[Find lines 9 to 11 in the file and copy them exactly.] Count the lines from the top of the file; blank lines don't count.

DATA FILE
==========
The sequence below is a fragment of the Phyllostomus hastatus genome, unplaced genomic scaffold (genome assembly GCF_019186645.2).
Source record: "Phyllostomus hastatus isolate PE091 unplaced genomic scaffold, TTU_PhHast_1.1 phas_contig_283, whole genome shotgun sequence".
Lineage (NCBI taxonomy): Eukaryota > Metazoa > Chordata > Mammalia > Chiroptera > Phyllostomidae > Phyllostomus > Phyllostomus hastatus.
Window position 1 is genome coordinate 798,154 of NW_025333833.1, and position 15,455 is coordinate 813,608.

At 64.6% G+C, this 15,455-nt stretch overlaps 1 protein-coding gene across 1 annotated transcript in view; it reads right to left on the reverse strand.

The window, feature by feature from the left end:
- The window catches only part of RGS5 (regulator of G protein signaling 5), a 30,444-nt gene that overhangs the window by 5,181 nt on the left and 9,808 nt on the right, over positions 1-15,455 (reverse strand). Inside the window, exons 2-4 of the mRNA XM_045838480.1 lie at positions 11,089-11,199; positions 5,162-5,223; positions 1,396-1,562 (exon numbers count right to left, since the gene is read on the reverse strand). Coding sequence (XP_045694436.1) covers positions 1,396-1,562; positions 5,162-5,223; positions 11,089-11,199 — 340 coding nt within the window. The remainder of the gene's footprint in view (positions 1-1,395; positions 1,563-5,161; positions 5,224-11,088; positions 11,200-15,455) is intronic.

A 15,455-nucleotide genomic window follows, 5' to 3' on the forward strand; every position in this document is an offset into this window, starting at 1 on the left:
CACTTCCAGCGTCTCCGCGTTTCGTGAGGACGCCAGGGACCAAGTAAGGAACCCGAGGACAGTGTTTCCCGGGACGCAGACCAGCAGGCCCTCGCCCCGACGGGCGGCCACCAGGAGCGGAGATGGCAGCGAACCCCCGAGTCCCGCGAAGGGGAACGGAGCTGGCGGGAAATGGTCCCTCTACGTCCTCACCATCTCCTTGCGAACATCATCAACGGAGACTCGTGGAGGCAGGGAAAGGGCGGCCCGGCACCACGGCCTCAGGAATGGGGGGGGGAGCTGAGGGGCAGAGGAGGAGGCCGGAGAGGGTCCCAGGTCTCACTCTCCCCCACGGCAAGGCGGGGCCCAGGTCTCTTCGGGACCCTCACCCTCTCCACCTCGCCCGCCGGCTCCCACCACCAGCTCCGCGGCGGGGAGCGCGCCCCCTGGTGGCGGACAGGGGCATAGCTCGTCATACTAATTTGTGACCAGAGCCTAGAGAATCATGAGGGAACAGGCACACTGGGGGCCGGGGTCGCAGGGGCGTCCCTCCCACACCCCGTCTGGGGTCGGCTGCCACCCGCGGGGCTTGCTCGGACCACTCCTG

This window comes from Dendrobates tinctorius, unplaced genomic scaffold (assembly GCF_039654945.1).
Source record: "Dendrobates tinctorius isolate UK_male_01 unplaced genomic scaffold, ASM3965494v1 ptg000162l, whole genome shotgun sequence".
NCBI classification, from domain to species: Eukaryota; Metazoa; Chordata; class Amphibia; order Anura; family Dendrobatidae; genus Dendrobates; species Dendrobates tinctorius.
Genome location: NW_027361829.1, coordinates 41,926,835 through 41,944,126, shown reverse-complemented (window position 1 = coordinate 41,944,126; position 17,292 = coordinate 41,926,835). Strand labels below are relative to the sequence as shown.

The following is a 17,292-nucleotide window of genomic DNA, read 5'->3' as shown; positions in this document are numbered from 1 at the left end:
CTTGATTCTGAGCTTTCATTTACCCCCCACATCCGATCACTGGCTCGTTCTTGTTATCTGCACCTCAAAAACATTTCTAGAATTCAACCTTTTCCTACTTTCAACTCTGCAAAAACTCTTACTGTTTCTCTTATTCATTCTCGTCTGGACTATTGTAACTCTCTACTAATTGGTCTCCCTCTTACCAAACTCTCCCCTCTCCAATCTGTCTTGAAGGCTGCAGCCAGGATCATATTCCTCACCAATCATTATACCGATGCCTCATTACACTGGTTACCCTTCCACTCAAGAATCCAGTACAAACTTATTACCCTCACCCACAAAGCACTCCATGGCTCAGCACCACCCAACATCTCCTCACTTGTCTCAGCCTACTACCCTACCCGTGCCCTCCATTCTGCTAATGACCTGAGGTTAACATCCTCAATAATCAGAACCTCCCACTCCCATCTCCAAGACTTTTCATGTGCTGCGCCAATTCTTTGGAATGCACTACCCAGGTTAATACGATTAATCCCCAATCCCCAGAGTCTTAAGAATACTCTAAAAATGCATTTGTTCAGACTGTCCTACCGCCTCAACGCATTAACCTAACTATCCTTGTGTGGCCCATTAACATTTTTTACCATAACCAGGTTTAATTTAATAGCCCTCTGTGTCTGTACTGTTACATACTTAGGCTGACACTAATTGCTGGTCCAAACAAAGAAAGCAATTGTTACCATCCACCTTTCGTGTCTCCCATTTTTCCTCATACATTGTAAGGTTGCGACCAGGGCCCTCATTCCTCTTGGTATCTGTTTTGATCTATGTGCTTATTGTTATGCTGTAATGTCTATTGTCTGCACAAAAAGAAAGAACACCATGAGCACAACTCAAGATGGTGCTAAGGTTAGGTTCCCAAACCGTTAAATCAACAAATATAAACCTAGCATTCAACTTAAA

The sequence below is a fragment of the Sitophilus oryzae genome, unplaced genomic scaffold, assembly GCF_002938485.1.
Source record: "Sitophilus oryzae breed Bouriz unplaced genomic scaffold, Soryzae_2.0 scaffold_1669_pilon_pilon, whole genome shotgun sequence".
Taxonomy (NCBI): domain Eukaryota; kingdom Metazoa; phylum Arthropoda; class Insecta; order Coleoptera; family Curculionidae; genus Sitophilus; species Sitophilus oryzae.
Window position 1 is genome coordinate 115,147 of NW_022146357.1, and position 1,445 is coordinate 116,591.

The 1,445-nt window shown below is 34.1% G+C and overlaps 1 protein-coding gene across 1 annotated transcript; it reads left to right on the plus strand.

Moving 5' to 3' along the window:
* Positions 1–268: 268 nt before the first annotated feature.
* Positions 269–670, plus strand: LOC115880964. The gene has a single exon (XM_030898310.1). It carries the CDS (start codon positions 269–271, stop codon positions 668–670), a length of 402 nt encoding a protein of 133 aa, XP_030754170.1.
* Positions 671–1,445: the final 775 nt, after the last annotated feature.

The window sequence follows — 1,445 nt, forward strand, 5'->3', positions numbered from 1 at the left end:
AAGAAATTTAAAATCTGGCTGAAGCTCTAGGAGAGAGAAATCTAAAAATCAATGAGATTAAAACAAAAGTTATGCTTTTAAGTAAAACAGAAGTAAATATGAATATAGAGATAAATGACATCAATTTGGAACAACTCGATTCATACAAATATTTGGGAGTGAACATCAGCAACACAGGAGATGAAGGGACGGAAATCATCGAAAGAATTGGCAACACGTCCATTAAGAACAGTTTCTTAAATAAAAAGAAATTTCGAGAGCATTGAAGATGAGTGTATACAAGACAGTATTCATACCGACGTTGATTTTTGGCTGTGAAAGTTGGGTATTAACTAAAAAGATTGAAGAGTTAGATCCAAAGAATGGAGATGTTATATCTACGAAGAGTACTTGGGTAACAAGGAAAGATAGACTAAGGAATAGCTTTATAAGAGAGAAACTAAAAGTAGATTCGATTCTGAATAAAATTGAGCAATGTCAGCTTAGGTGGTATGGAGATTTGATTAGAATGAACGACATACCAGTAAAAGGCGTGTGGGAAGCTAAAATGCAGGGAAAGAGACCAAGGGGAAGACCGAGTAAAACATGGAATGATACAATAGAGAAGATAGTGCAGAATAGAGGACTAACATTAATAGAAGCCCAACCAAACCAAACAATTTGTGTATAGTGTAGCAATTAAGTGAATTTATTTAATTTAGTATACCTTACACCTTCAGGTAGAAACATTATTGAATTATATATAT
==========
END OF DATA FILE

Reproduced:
CACTTCCAGCGTCTCCGCGTTTCGTGAGGACGCCAGGGACCAAGTAAGGAACCCGAGGACAGTGTTTCCCGGGACGCAGACCAGCAGGCCCTCGCCCCGACGGGCGGCCACCAGGAGCGGAGATGGCAGCGAACCCCCGAGTCCCGCGAAGGGGAACGGAGCTGGCGGGAAATGGTCCCTCTACGTCCTCACCATCTCCTTGCGAACATCATCAACGGAGACTCGTGGAGGCAGGGAAAGGGCGGCCCGGCACCACGGCCTCAGGAATGGGGGGGGGAGCTGAGGGGCAGAGGAGGAGGCCGGAGAGGGTCCCAGGTCTCACTCTCCCCCACGGCAAGGCGGGGCCCAGGTCTCTTCGGGACCCTCACCCTCTCCACCTCGCCCGCCGGCTCCCACCACCAGCTCCGCGGCGGGGAGCGCGCCCCCTGGTGGCGGACAGGGGCATAGCTCGTCATACTAATTTGTGACCAGAGCCTAGAGAATCATGAGGGAACAGGCACACTGGGGGCCGGGGTCGCAGGGGCGTCCCTCCCACACCCCGTCTGGGGTCGGCTGCCACCCGCGGGGCTTGCTCGGACCACTCCTG

This window comes from Dendrobates tinctorius, unplaced genomic scaffold (assembly GCF_039654945.1).
Source record: "Dendrobates tinctorius isolate UK_male_01 unplaced genomic scaffold, ASM3965494v1 ptg000162l, whole genome shotgun sequence".